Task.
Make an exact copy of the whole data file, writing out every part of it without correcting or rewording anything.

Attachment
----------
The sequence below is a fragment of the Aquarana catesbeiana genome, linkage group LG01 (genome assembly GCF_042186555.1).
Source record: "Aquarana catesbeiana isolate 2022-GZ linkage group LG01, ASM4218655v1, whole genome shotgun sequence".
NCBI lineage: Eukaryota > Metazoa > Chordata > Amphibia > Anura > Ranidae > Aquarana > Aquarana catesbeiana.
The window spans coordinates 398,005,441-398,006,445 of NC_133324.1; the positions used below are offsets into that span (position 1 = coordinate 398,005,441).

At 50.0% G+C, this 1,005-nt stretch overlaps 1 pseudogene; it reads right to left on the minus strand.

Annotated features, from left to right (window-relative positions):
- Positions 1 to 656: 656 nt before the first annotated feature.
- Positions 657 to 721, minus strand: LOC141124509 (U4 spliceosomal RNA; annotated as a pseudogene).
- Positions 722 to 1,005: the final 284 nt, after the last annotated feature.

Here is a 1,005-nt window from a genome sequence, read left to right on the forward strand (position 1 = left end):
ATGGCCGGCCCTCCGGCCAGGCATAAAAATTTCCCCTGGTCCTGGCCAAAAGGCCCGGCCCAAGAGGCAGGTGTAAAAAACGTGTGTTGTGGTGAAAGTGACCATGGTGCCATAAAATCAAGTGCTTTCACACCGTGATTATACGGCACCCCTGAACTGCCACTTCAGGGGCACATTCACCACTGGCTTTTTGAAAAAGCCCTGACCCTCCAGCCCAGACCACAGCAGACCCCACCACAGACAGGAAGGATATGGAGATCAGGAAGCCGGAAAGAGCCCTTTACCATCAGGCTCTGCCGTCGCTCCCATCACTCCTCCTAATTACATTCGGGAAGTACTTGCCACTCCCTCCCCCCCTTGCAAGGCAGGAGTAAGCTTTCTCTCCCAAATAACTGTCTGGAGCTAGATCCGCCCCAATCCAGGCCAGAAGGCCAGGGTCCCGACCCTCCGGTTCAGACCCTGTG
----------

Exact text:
The sequence below is a fragment of the Aquarana catesbeiana genome, linkage group LG01 (genome assembly GCF_042186555.1).
Source record: "Aquarana catesbeiana isolate 2022-GZ linkage group LG01, ASM4218655v1, whole genome shotgun sequence".
NCBI lineage: Eukaryota > Metazoa > Chordata > Amphibia > Anura > Ranidae > Aquarana > Aquarana catesbeiana.
The window spans coordinates 398,005,441-398,006,445 of NC_133324.1; the positions used below are offsets into that span (position 1 = coordinate 398,005,441).

At 50.0% G+C, this 1,005-nt stretch overlaps 1 pseudogene; it reads right to left on the minus strand.

Annotated features, from left to right (window-relative positions):
- Positions 1 to 656: 656 nt before the first annotated feature.
- Positions 657 to 721, minus strand: LOC141124509 (U4 spliceosomal RNA; annotated as a pseudogene).
- Positions 722 to 1,005: the final 284 nt, after the last annotated feature.

Here is a 1,005-nt window from a genome sequence, read left to right on the forward strand (position 1 = left end):
ATGGCCGGCCCTCCGGCCAGGCATAAAAATTTCCCCTGGTCCTGGCCAAAAGGCCCGGCCCAAGAGGCAGGTGTAAAAAACGTGTGTTGTGGTGAAAGTGACCATGGTGCCATAAAATCAAGTGCTTTCACACCGTGATTATACGGCACCCCTGAACTGCCACTTCAGGGGCACATTCACCACTGGCTTTTTGAAAAAGCCCTGACCCTCCAGCCCAGACCACAGCAGACCCCACCACAGACAGGAAGGATATGGAGATCAGGAAGCCGGAAAGAGCCCTTTACCATCAGGCTCTGCCGTCGCTCCCATCACTCCTCCTAATTACATTCGGGAAGTACTTGCCACTCCCTCCCCCCCTTGCAAGGCAGGAGTAAGCTTTCTCTCCCAAATAACTGTCTGGAGCTAGATCCGCCCCAATCCAGGCCAGAAGGCCAGGGTCCCGACCCTCCGGTTCAGACCCTGTG